Figure 3: SPY Maximum Drawdown

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Margin Debt

With the market at all-time highs and the memory of losses fading, leverage through the use of margin debt is increasing. While margin debt as an absolute number is influenced by the overall size of the (growing) market — clearly the generation of peaks indicate investors’ increased level of risk taking based on the low volatility environment and positive market momentum.

By definition, the existence of positive price momentum will lower the volatility of the market, which creates a powerful reinforcing factor. As shown in Figure 4, the recent spike in margin debt coincides rather tightly with current low volatility period.

Figure 4: NYSE Margin Debt

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Regret, not a “Great Rotation”

Is there really a “Great Rotation” from stocks to bonds, or is this really a matter of buy-and-hold gaining traction? We have already shown that given the market highs, a buy-and-hold strategy initiated over the past 10 years would be positive. Furthermore, a dollar cost average program such as in a 401(k) would have done even better.

Consider those investors who have been on the sidelines since the 2007-2009 market downturn or have allocated retirement contributions to a money market account? How long can an investor stand idle seeing the past 4 years of stock market gains pass them by when all they had to do was own the market. Pyramis Global Advisors recently put the issue in terms of investors balancing two types of regret: Active and Inactive.

  • Active: Active Regret reflects the regret of losses sustained in a market downturn. Active Regret fades over time along with the memory of the losses.
  • Inactive: Inactive Regret reflects non-participation in market upturns. As markets continue to rise, Inactive Regret builds.

Analysis of capital flows into equity mutual funds and ETFs helps put the Active/Inactive Regret theme in context. During the 2009-2012 time period — money flows into equities were essentially flat. This would suggest the dominance of the Active Regret, which remained strong given the recent memory of the 2007-2009 market downturn and distrust in the market. However, data from Pyramis shows that for the first 5 months of 2013, money flows into equities has been decidedly positive, which suggests that after 4 years, the Inactive Regret for many investors has become more influential (and intolerable) and investors have shifted capital back into the stock market (largely at the expense of money market funds).


  • The S&P 500 has been in a low volatility period for 17 months and shown solid gains.
  • Current volatility is ~13% versus long-term average of 17-18%. In March, volatility reached a low of ~9%.
  • Memory of losses has faded as any investment in the S&P 500 over the past 10 years would be positive today using a buy-and-hold strategy and retaining dividends.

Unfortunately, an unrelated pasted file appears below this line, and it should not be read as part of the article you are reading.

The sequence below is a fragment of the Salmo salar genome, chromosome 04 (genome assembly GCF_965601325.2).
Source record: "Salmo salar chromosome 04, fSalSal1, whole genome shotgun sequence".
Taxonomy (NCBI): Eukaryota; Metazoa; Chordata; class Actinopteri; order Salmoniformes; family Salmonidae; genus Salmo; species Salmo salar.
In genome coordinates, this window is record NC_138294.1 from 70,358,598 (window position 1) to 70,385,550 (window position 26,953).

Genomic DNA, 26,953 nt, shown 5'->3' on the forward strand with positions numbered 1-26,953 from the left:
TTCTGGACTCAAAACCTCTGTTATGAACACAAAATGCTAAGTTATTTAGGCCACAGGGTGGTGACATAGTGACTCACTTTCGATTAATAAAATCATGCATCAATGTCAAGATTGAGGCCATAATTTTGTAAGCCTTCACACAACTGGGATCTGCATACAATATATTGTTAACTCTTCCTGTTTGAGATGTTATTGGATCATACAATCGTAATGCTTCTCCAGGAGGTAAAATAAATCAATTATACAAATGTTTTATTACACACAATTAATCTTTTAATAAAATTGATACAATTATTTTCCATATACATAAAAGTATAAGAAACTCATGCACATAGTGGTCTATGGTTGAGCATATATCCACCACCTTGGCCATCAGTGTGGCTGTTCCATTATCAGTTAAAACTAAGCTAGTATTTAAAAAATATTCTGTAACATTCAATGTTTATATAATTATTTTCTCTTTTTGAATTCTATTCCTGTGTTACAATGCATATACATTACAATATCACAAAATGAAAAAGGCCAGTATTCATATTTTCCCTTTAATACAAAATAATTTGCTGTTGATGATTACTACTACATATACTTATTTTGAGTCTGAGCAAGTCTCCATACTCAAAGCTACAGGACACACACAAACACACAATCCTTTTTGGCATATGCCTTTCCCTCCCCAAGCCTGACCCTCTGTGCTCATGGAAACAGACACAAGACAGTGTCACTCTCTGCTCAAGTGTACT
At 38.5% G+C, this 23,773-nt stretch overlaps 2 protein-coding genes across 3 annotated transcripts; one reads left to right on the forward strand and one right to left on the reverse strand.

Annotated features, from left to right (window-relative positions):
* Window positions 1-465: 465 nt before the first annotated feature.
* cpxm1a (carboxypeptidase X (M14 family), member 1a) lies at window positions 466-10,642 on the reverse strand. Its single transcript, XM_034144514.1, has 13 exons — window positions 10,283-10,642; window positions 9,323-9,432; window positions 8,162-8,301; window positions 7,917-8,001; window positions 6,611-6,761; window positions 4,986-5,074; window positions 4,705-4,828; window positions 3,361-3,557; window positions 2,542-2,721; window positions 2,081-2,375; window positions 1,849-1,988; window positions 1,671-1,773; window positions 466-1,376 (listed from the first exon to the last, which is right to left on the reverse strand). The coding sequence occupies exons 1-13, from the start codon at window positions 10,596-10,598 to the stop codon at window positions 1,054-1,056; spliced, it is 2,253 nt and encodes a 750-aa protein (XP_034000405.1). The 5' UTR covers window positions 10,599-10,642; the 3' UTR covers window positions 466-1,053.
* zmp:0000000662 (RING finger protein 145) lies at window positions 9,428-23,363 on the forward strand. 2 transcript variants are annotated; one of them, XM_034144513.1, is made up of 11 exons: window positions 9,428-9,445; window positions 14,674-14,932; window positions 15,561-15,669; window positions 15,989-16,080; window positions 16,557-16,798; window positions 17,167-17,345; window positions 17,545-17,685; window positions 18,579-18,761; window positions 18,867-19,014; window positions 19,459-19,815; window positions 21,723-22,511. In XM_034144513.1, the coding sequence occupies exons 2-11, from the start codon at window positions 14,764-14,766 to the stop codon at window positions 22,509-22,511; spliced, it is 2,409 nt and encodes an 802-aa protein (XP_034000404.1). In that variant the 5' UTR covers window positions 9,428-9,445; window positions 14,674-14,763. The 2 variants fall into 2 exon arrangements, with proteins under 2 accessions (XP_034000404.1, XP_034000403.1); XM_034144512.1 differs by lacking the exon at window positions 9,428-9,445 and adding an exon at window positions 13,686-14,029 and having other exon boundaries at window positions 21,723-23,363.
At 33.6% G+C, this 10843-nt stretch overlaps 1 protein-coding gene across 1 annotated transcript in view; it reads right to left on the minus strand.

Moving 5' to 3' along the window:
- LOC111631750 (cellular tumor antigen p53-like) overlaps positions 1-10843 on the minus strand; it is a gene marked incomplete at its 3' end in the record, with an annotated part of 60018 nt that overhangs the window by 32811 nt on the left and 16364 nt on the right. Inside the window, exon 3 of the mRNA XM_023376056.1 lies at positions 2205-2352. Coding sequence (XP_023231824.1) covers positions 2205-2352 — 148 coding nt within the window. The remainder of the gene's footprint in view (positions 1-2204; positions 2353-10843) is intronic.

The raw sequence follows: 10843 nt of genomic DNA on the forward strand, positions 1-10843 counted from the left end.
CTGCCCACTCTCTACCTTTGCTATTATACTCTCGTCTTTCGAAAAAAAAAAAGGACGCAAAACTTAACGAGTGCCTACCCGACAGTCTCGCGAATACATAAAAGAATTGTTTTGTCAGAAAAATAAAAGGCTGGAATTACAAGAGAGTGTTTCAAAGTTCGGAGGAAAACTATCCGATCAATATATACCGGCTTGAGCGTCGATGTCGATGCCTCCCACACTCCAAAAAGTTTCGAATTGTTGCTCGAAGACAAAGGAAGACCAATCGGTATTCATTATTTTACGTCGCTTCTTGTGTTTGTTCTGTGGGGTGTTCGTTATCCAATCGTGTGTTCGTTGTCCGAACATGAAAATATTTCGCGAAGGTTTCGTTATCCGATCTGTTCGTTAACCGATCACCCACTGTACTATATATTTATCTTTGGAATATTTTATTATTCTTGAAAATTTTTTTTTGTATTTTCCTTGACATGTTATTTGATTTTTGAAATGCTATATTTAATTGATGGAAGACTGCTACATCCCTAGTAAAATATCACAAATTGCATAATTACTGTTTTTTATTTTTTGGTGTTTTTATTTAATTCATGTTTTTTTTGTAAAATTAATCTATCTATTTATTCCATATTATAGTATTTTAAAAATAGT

• Leverage based on NYSE margin debt has accelerated during the most recent low volatility period with a near-term peak currently in April.
  • Based on mutual fund and ETF flow data, cash is moving back into equities for the first 5 months of 2013 after being flat the previous 4 years.

Timing the Next Shift

Few long-term investors will get the timing correct on the next shift in the volatility period. Value investors in particular are notorious for being too early both in raising cash to early and buying too soon. While initial timing calls are proven incorrect and the low volatility period is sustained, the market continues to climb, confidence increases (and caution declines), valuations expand, and leverage is utilized.

While timing is a challenge, a caution flag is clearly warranted under the current market conditions. If Mr. Montier were to update the chart in Figure 1, a fifth red circle would likely be added to March of this year. Besides the low volatility conditions, the current period is similar to those four other market periods identified in red circles based on the S&P 500 10-yr CAPE of 24X or greater and trailing 12-month earnings significantly above the 10-year average.


Regardless of the style of investing from value-oriented, passive indexing, or tactical allocation strategies, know that all portfolio strategies and asset allocations will likely be stress tested at some point in the near future. As the low volatility period shifts to a high volatility period — valuation risk will likely take center stage again.

The conclusion is left to a sobering and important reminder from John Hussman, a portfolio manager known for his caution in discussing the current market climate:

There are actually numerous investment disciplines that I believe are effective over the long-term, including a buy-and-hold approach. The problem, in my view, is that investors constantly switch their discipline when it isn’t performing well at the time. Since 2000, a buy-and-hold approach would have required an investor to suffer through one 50% market loss and a second, distinct 55% market loss. Frankly, I think another one of a similar order will complete the present market cycle. Over the very long-term, buy-and-hold investors have done fine, particularly combined with good value-conscious stock selection. But the drawdowns can be intolerably deep from our perspective, and the full-cycle returns following points of rich valuation tend to be particularly disappointing compensation. I expect that this will be true over the coming decade as well.


By Matthew Crews